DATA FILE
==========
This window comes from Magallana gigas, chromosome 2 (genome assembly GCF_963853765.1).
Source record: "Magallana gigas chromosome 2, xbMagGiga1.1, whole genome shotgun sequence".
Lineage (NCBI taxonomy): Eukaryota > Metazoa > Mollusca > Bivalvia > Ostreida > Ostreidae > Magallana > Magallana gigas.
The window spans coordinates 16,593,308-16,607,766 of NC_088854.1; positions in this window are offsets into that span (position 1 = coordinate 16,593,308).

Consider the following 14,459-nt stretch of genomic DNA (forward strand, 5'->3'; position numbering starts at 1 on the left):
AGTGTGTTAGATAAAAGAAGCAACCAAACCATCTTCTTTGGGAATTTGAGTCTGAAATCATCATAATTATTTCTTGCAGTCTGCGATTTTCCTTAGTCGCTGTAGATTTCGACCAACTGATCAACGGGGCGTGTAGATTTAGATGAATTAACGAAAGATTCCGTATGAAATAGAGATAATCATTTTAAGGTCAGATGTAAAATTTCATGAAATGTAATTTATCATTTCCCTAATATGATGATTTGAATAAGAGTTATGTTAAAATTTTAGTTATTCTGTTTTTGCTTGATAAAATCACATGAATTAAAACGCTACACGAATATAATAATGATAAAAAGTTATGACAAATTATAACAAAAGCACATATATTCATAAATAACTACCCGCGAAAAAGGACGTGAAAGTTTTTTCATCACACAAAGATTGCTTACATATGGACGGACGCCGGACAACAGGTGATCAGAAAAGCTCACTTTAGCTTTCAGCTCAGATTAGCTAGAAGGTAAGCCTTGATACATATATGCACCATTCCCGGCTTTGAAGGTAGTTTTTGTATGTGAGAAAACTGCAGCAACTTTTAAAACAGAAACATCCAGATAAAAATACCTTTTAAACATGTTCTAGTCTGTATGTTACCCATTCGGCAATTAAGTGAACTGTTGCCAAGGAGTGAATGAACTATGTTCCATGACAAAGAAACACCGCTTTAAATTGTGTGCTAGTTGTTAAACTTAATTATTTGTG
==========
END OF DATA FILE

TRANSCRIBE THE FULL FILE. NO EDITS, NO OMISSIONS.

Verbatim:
This window comes from Magallana gigas, chromosome 2 (genome assembly GCF_963853765.1).
Source record: "Magallana gigas chromosome 2, xbMagGiga1.1, whole genome shotgun sequence".
Lineage (NCBI taxonomy): Eukaryota > Metazoa > Mollusca > Bivalvia > Ostreida > Ostreidae > Magallana > Magallana gigas.
The window spans coordinates 16,593,308-16,607,766 of NC_088854.1; positions in this window are offsets into that span (position 1 = coordinate 16,593,308).

Consider the following 14,459-nt stretch of genomic DNA (forward strand, 5'->3'; position numbering starts at 1 on the left):
AGTGTGTTAGATAAAAGAAGCAACCAAACCATCTTCTTTGGGAATTTGAGTCTGAAATCATCATAATTATTTCTTGCAGTCTGCGATTTTCCTTAGTCGCTGTAGATTTCGACCAACTGATCAACGGGGCGTGTAGATTTAGATGAATTAACGAAAGATTCCGTATGAAATAGAGATAATCATTTTAAGGTCAGATGTAAAATTTCATGAAATGTAATTTATCATTTCCCTAATATGATGATTTGAATAAGAGTTATGTTAAAATTTTAGTTATTCTGTTTTTGCTTGATAAAATCACATGAATTAAAACGCTACACGAATATAATAATGATAAAAAGTTATGACAAATTATAACAAAAGCACATATATTCATAAATAACTACCCGCGAAAAAGGACGTGAAAGTTTTTTCATCACACAAAGATTGCTTACATATGGACGGACGCCGGACAACAGGTGATCAGAAAAGCTCACTTTAGCTTTCAGCTCAGATTAGCTAGAAGGTAAGCCTTGATACATATATGCACCATTCCCGGCTTTGAAGGTAGTTTTTGTATGTGAGAAAACTGCAGCAACTTTTAAAACAGAAACATCCAGATAAAAATACCTTTTAAACATGTTCTAGTCTGTATGTTACCCATTCGGCAATTAAGTGAACTGTTGCCAAGGAGTGAATGAACTATGTTCCATGACAAAGAAACACCGCTTTAAATTGTGTGCTAGTTGTTAAACTTAATTATTTGTG